No More Static Examinations
In school I was taught to lay someone down to initiate my evaluation. I quickly realized in practice putting someone in a static, non-weight bearing posture was not getting me good information. Static examinations have their place but not until after a movement assessment looks at the entire system. Looking at the neuromusculoskeletal system as a whole is truly the keys to the kingdom.
This type of movement assessment is analogous to taking someone’s blood pressure. We use the blood pressure as a screening tool to see if there is an underlying problem that needs further evaluation. If the screen comes out abnormal (ie. 220/160) we then take a closer look to see the cause of the abnormal blood pressure.
I think of my movement assessments the same way. In fact, I look at range of motion testing this way as well. If the range of motion testing is abnormal in a weight bearing posture, then I look at it non-weight bearing to see if there is change. Ultimately, this information allows me to break down the movement dysfunction into three distinct categories:
- 1. Joint Issue – Is the joint fixated and needs to be manipulated?
- 2. Soft Tissue – Are soft tissue structures truly shortened and need to be lengthened?
- 3. Neurological – Is the brain not communicating with the tissue well or is the brain asking muscles to tighten for artificial stability?
Understanding how a person moves in space will help identify areas that need to be mobilized, stabilized, or strengthened. Figure 1 shows my progressions from assessment through treatment. If you notice the base of the treatment is assessment that gets broken down into the three components or silos (joint, neurologic, soft tissue).
The power of understanding where most of the dysfunction is coming from allows me to maximize my treatment in the office. In addition, knowing what silo is the common denominator gives me confidence in prescribing a home exercise program.
Tools of the Trade: Home Exercise Prescriptions that make sense
We all know how important it is to get patients actively involved in their own recovery but patient compliance for their home exercise prescription is tricky. Will the patient remember what you showed them in the office? Will they ‘find time’ to do it. Do they really care about getting better?
Explaining the goal of the home exercises is important. Having the patient understand the prescribed exercises are augmenting what is done in the office is vital. Overall the goal of home exercises is to decrease treatment plan length and improve outcomes.
The provider can help the motivation if they make the exercises simple and easy to follow. In addition, keeping overall volume (reps, sets & resistance) low will help as well. Correlating the home exercises with the primary treatment goal helps to maintain consistency between home and office care.
So how does one know what home exercises to prescribe?
If I have a patient who is presenting with lower back pain and can’t touch their toes during the movement assessment because their hamstrings are too tight will be prescribed foam rolling and stretching for their hamstrings with lengthening (eccentric) exercises to groove the pattern. Patients love foam rollers and are easily convinced to add them to their arsenal of home care appliances.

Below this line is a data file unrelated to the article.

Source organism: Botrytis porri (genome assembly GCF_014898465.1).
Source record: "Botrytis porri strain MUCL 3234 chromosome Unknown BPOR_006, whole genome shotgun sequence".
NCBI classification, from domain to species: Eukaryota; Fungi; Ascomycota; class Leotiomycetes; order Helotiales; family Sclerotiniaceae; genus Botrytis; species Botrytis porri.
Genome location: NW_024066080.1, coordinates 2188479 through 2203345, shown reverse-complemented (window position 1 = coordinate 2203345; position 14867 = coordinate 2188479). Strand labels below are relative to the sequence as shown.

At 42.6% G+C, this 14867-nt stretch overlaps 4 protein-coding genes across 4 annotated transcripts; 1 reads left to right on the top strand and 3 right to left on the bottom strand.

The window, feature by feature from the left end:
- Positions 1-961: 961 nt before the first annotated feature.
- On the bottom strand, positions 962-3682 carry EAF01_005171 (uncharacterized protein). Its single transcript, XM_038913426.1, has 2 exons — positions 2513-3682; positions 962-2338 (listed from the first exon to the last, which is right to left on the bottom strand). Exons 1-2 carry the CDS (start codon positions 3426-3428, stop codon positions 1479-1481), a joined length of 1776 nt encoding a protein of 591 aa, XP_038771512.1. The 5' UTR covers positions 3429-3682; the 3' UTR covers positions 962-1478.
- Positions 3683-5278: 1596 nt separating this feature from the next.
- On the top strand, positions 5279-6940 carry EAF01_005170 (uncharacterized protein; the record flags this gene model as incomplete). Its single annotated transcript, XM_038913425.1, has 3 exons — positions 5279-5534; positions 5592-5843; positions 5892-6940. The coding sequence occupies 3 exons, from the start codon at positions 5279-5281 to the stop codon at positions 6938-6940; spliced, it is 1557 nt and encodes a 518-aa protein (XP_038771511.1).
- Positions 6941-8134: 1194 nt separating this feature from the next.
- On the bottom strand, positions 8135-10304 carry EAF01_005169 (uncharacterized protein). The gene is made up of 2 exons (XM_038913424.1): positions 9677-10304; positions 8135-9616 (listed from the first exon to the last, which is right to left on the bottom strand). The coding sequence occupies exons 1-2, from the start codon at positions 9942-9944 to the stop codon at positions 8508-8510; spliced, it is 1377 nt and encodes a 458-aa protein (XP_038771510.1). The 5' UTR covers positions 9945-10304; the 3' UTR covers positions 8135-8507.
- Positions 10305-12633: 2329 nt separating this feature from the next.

Consider using kinesiology tape after any joint or soft tissue mobilization and before therapeutic exercise. The results are two-fold. First, the brain will now interact with the taped area at a higher level for as long as the tape is on (and possibly longer). This increased awareness of the brain expands the time frame in which the motor control enhancement that was achieved with the joint and/or soft tissue mobilization. Second the patient sees the tape on the body and remembers they have to do their part (home exercise) to make the rehabilitation process proceed swiftly. Taping can also provide a ‘trail map’ on the skin of where you want the foam rolling to occur. See Figure 4 for the ‘trail map’ of the Performance Back Chain that the patient may need to foam roll to improve toe touch range of motion.
After taping, I used a term ‘grooving the pattern’. What is grooving the pattern? In my opinion, anytime we put more mobility into the system we have to apply some resistance training to let the brain adapt this new mobility. Without this crucial step, the brain will just begin to tighten the structures again searching for stability through muscle tightness. I prefer to use eccentric (lengthening) exercises to accomplish this task. This give resistance while under length to give the brain a chance to adapt to the new range of motion.
An example of an eccentric hamstring exercise that could be combined with hip mobility and hamstring foam rolling is a single leg dead lift. If the patient presents with joint restriction, prescribing banded mobility of the joint can augment the joint manipulation that is performed in the office.
In future articles, I will break down certain areas of the body and conditions and discuss how I attack them from one of the three silos. Keeping your home exercises simple and relevant to your treatment in the office will increase patient compliance and improve outcomes. Patients love when outcomes improve because they can get back to activities that they love faster and you look like the hero.
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